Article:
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INSIDE & OUT | A HELPING HAND

Gentle Care of Water Rings Saves Marble

April 26, 1997|JOHN MORELL | SPECIAL TO THE TIMES

Q: We have two marble-topped tables that have had their surfaces scarred by rings from glasses. Does the marble now have to be refinished, or can we try to use a marble polish?

C.E., Mission Viejo

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A: Natural marble is calcium carbonate, the same basic material that makes up our bones and teeth, says Richard Haney of Stonecare in Costa Mesa.

It's very acid sensitive, and acids in alcoholic beverages and fruit juices can dissolve some of the surface. Rings on marble are where the surface has been eaten away. You can try a gentle polishing with a product known as 10 Oxide, which is available at many stores that sell marble.

It's a very mild abrasive that's mixed with water and rubbed with a cloth on the damaged areas. You have to be very careful not to damage the surface any more than it's already been affected. You might want to try practicing on an inexpensive marble tile to see how the process works before taking on the table.

If you have reservations about doing it yourself, it's probably best to take it to a professional.

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Q: We've cleaned up our garage and added cabinets, and now we'd like to paint the concrete. Can this be done successfully, and how is the surface prepared?

D.Y., Tustin

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A: The problem with painting garage floors is that heat from your car's tires tends to pull up most finishes, says Steve Willsey of Orange Paint Store.

You have two other options. A concrete stain that's designed specifically for garage floors and patios can be used, and the good quality stains won't lift off onto tires. The other option is a two-part epoxy that firmly adheres to the concrete surface. When using the epoxy, one has to first score the concrete surface either by shot blasting or by using an acid solution.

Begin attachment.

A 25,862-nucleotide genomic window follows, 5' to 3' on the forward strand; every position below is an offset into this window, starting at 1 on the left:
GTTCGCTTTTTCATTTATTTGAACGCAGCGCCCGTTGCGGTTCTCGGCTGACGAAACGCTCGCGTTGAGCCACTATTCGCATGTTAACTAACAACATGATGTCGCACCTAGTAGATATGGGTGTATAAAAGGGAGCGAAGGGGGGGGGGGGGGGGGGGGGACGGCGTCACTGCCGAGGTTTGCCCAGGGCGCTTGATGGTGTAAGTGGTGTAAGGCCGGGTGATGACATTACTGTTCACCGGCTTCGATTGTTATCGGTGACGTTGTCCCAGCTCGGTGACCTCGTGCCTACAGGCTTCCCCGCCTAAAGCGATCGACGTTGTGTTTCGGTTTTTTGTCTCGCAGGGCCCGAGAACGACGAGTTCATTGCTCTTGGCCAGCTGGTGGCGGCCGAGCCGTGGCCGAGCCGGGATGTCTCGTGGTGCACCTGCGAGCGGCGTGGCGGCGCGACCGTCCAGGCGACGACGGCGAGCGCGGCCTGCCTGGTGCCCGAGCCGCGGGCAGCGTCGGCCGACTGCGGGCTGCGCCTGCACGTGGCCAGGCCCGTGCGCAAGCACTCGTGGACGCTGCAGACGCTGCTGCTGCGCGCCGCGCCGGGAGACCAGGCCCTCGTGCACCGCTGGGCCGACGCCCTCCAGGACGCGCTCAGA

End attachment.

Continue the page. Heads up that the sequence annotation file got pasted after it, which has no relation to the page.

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Q: I recently bought a soldering iron, and I'm having fun making minor metal repairs around the house with it. I've run into a problem, though, when I've tried to fix a lampshade. The metal ring that sits around the socket and holds the shade in place has broken, and although it seems like an easy soldering job, I can't get the two pieces to come together no matter how hot I get them. Is there a special solder for things like this?

K.R., Brea

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A: You're probably using the wrong solder, says Gary Lillge of Ace Crown Hardware in Corona del Mar. Make sure you're using a solder that's recommended for nonelectrical use, since of course the shade is nonelectrical.

If nothing seems to work, you may want to try a heavy-duty epoxy such as J.B. Weld, which is available at many hardware stores. The only problem with using an epoxy is that it usually needs to set overnight, so you'll need to apply it, then clamp the pieces together somehow.

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Q: We bought a house last year, and the previous owners had two cats and two dogs. It's been almost a year, but the pet odor is still lingering. We replaced the carpeting when we moved in; what's causing the smell?

R.R., Anaheim

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A: Although you replaced the carpeting, it's possible that odor can be coming from the subfloor, says general contractor Alan Schmidt of Buena Park. In some cases where a pet has urinated continually in one spot, the urine soaks through into the porous concrete or the wood subfloor and is there virtually forever unless a sealer is used on it.

You may also want to check the walls. Dogs often like to rub against some walls, and these areas may have been merely painted over. If the wall seems to really have an odor, you may need to apply one or two more coats of paint.

If you have a question about your home or garden, A Helping Hand will help you find the answer. Send questions to John Morell, Home Design, The Times Orange County, 1375 Sunflower Ave., Costa Mesa, CA 92626.

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